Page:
I Took Harvard’s Leading ESG Course

Photo by Scott Graham on Unsplash

ESG is a key skill set for any professional.

Environmental, Social and Governance, or ESG, is everywhere. As a consultant and instructor, I wanted to skill up on this key aspect of modern business and learn as much practical information as I could.

Key aspects of the course

The two instructors — Kevin Hagen (Iron Mountain) and Kevin Wilhelm (Sustainable Business Consulting) — are both seasoned practitioners who bring a wealth of real world experience and case studies to the course content. They also leveraged their extensive networks and invited world-class guest speakers to provide additional insights.

Key take-aways

There were many key lessons in this course. These are my top five.

ESG can be a way to bring people together and drive profitability.

ESG is often framed as a negative (i.e. why would we do things differently / we don’t have the staff / this is not the way it has always been done / this will cost money). It is our job as practitioners to demonstrate the business value associated with robust data collection and reporting, and to use that data to develop future business opportunities. Skilled ESG professionals will search for ways to translate potential risks into meaningful business opportunities.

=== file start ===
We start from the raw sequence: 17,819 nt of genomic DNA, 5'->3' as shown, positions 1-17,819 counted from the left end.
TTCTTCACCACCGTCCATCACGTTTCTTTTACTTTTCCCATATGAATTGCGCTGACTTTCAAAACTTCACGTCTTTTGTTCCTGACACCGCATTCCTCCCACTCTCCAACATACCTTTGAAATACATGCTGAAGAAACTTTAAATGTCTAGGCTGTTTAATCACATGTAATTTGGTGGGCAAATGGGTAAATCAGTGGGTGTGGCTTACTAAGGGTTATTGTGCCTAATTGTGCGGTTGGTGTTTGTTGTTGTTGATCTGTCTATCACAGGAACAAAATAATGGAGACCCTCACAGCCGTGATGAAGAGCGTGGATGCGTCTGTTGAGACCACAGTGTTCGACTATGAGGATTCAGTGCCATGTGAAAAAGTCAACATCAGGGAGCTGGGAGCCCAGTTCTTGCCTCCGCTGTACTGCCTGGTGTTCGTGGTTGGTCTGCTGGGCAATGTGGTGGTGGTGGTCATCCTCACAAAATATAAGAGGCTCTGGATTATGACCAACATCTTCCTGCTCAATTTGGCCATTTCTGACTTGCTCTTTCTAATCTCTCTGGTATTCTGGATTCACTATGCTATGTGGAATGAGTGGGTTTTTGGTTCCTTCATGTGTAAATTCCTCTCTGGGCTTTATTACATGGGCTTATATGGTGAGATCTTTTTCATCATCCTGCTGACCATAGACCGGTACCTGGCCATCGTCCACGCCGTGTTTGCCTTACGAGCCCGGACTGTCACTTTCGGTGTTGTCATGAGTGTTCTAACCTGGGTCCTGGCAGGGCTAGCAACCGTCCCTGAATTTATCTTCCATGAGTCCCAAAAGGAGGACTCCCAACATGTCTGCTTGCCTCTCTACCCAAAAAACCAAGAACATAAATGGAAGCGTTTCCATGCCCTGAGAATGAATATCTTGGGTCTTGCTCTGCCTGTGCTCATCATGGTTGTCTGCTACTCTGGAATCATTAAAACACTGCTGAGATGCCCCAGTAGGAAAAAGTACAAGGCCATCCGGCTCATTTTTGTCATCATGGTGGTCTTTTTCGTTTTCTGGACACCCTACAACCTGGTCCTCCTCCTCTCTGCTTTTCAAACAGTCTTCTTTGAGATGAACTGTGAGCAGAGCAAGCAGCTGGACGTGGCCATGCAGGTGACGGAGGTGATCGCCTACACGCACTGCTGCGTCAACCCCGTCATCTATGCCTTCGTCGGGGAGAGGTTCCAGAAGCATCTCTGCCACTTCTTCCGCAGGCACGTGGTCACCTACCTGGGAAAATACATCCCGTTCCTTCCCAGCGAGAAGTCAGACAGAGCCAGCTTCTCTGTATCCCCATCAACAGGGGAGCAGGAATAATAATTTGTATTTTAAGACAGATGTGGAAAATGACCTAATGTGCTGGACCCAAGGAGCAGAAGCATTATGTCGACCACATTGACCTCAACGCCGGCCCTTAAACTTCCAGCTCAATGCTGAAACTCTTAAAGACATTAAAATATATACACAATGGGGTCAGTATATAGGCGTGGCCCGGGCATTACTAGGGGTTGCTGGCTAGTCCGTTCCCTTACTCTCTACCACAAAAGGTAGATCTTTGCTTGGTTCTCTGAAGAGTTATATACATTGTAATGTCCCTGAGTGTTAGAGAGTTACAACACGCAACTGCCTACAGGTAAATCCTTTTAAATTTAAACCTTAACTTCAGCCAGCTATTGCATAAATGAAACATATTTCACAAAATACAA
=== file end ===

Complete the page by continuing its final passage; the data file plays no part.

Make data collection as easy as possible.

There are many different ESG frameworks and the ESG reporting landscape continues to evolve. To avoid having to go back and get more or additional data sets, try to gather all the data you might need, the first time around. Consider related data or data that is germane to other frameworks to help expedite reporting.

Lead with transparency and authenticity.

Sustainability often gets worse before it gets better. Tracking down data can sometimes reveal blemishes within your organization. Keep in mind that no company is perfect and every organization has to start somewhere.

Engage all stakeholders in meaningful conversations — and listen to them.

A robust ESG strategy will ensure that all key stakeholders are identified and engaged. This may require you to use different outreach strategies for different audiences. Keep in mind that tools like materiality assessments can help organizations figure out which areas to prioritize.

Understand the importance of good Governance.

E, S, and G are all important to complete reporting. That said, the “G” often gets overlooked. Challenge yourself and your organization to think of good governance as the “behind the scenes” structure that drives the rest of the program, long term.



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Nicole DeNamur

Nicole DeNamur


Attorney + sustainability consultant. I write about how we can drive deep green innovation at scale. https://www.sustainablestrategiespllc.com